15 Jun Picking Vista sure seemed like a good idea at the time
I’m exhausted! I’ve been running hard up the Vista/Office 2007 learning curve for the last two weeks, and I’m just plain worn out. Productivity is in the basement. Frustration has reached all-time highs, and all I’m trying to do is write a column, synchronize my e-mail, launch a presentation, and review a financial spreadsheet.
It’s the stuff I’ve been doing for years. The challenge started when I got a new laptop. My three-year old ThinkPad was showing its age, and I seriously contemplated making the switch to a MacBook Pro after 15-plus years as a Windows user. I flipped back and forth, but when a cracked screen forced a quick decision, I stuck with ThinkPad and Windows. For better or worse, I thought, I know Windows and I don’t have the time, at least right now, learn a new OS. When the new ThinkPad XS60s arrived, I was excited to get a fresh start. I didn’t realize how fresh it would be.
The laptop itself, the third I’ve purchased in the last eight years, is the reliable workhorse I’ve come to depend on, though some design changes in this model bewilder me. The processor, for example, is apparently placed in the front right of the laptop, where it keeps my palm toasty warm as I type. The battery is essentially the same with just enough design change to ensure that my investment in extra batteries doesn’t transfer to this machine. Same goes for the extra power cords; the new ThinkPad uses a different connector so that the extra power cords I keep at home and office do me no good with this machine. Still, I can live with these minor changes.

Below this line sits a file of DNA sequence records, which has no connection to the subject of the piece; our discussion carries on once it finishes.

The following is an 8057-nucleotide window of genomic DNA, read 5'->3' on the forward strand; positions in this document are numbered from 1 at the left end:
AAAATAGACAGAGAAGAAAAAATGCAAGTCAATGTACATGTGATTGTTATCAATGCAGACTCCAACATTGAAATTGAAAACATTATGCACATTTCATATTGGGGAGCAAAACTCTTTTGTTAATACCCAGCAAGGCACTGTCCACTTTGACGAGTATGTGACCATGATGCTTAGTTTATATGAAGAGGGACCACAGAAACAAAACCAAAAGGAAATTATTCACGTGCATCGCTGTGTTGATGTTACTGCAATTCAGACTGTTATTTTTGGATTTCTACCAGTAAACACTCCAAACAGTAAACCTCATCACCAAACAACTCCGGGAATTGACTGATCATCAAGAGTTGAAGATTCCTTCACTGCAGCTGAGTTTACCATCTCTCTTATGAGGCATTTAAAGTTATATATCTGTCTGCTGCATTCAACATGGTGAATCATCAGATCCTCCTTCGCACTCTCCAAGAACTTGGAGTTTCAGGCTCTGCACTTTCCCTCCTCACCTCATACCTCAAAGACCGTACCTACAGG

It’s the software that turned my computing life into a soft-focus, film-noir hell. My once crisp, business-like Windows is now all fuzzy and round-edged and translucent. Tons of features and functions of the OS have been brought to the surface, only to bury the capabilities that I understood and relied upon nearly daily. In fact, it took so long to find the familiar tools that at one point I found myself pining for the DOS prompt.
I appreciate the attention Microsoft engineers paid to security, but I have come to believe that the plan was to make certain connectivity features so difficult to configure that you would choose to avoid connecting through public networks at all. What could be safer?
Where the engineers locked down Internet usability, Microsoft’s interface designers went wild, hiding the 20 percent of often-used features in order to make the 80 percent that so few people use be easily accessible from bloated tool bars.
For reasons that mystify, icons have been randomly and gratuitously rearranged so that no feature in any Office application is where it used to be.
Maybe all this change is for the good, I don’t know. I found some aspects of Vista to be very useful and I’m beginning to get comfortable using Office apps again. But all this came at the price of time I could ill afford to spend re-learning how to use key applications.
If I had realized that I’d spend two weeks re-acquainting myself with Windows and Office, I might have opted for the MacBook after all.
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Shipley has covered the personal technology business since 1984, and is regarded as one of the top analysts covering the technology industry today. She has worked as a writer and editor for a variety of technology consumer magazines, including PC Week, PC Magazine, PC/Computing, and InfoWorld, US Magazine, and Working Woman.
She has written two books on communications and Internet technology, she has won numerous awards for journalistic excellence, and was named the No. 1 newsletter editor by Marketing Computers two years in a row. To subscribe to DEMOletter please visit: http://www.idgexecforums.com/demoletter/index.html.
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